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Resveratrol supplementation reduces oxidative stress and modulates the immune response in free‐living animals during a viral infection
Sebastiano, M.; Eens, M.; Messina, S.; AbdElgawad, H.; Pineau, K.; Beemster, G.T.S.; Chastel, O.; Costantini, D. (2018). Resveratrol supplementation reduces oxidative stress and modulates the immune response in free‐living animals during a viral infection. Funct. Ecol. 32(11): 2509-2519. https://dx.doi.org/10.1111/1365-2435.13195
In: Functional Ecology. Blackwell Publishers: Oxford. ISSN 0269-8463; e-ISSN 1365-2435, more
Peer reviewed article  

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Keywords
    Fregata magnificens Mathews, 1914 [WoRMS]
    Marine/Coastal

Authors  Top 
  • Pineau, K.
  • Beemster, G.T.S., more
  • Chastel, O.
  • Costantini, D., more

Abstract
  • Diet quality may have an important effect on the regulation of oxidative status and the immune system during an infectious disease. However, the relationship among intake of specific dietary molecules, an individual’s oxidative status and the occurrence and progress of a viral disease remains almost unexplored in free-living organisms.
  • Here, we study a wild, long-lived animal, the Magnificent frigatebird Fregata magnificens to investigate: (a) the differences in a number of physiological traits (biomarkers of blood oxidative status, corticosterone (CORT), immunity and inflammation) between sick and healthy nestlings; and (b) whether experimentally increased intake of resveratrol (a polyphenol with antioxidant and antiviral properties) affects these physiological markers during the progress of a severe viral disease.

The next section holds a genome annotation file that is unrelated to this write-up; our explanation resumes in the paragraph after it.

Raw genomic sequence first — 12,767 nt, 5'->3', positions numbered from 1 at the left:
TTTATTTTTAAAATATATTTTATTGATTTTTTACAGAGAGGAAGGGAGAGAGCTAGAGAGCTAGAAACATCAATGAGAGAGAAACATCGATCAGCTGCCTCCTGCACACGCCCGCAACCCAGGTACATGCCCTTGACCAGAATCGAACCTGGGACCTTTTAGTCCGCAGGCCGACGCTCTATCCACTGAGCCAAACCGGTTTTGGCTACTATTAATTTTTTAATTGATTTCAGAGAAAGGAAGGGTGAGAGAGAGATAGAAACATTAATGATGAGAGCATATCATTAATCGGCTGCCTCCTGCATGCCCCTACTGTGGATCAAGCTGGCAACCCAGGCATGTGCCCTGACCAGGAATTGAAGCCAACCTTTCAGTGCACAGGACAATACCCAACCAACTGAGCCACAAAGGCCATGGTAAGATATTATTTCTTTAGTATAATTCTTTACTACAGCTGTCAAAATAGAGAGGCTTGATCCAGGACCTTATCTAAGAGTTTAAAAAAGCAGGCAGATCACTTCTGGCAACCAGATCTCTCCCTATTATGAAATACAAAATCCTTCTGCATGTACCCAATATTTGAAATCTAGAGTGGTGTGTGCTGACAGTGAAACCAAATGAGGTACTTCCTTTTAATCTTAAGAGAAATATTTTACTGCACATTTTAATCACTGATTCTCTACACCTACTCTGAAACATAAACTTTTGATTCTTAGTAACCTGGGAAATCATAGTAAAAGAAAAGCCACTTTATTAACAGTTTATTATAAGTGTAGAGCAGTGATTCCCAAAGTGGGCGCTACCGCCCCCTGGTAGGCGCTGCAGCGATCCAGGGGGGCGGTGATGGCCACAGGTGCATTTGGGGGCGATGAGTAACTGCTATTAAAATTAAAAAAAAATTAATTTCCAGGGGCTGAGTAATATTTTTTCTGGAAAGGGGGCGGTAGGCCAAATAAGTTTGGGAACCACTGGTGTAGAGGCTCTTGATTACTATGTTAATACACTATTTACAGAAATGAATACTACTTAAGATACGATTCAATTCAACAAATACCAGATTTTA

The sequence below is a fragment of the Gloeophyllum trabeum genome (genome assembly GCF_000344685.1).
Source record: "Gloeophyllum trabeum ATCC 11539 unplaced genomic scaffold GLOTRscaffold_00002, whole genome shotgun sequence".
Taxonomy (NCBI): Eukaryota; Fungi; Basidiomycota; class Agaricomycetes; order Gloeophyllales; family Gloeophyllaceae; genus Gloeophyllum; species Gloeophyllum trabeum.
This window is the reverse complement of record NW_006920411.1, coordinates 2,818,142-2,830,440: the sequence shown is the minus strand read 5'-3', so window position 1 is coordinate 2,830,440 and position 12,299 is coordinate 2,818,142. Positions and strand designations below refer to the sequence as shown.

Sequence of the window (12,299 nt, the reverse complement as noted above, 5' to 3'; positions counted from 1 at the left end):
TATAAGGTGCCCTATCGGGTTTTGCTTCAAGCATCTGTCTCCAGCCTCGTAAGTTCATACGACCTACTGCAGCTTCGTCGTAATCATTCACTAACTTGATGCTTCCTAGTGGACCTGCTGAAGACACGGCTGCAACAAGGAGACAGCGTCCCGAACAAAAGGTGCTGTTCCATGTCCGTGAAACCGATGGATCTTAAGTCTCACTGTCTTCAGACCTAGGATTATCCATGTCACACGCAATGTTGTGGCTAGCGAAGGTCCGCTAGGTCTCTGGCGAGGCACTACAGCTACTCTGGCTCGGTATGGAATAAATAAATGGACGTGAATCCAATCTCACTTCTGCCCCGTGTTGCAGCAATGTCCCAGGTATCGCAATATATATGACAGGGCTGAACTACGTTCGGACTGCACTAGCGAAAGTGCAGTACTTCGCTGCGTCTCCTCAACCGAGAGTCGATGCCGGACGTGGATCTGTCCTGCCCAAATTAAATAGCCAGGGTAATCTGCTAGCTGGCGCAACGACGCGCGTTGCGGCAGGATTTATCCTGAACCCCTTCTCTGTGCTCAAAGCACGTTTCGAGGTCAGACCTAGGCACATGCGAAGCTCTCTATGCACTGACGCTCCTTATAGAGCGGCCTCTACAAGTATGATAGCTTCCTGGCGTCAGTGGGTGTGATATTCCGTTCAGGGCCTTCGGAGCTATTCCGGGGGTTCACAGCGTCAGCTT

• Birds with visible clinical signs showed higher oxidative damage, haemolysis and haemagglutination scores and lower antioxidant defences in comparison with birds without clinical signs. At the end of the experiment, supplemented birds showed the following: (a) increased plasma haptoglobin levels and circulating antioxidant defences; (b) reduced generation of lipid oxidative damage; and (c) negligible to no influence on immune markers, baseline CORT levels and activity of antioxidant enzymes.
  • Our work illustrates how the availability of specific organic molecules in the diet may constrain the individuals’ capacity to cope with viral infections in free-living animals.

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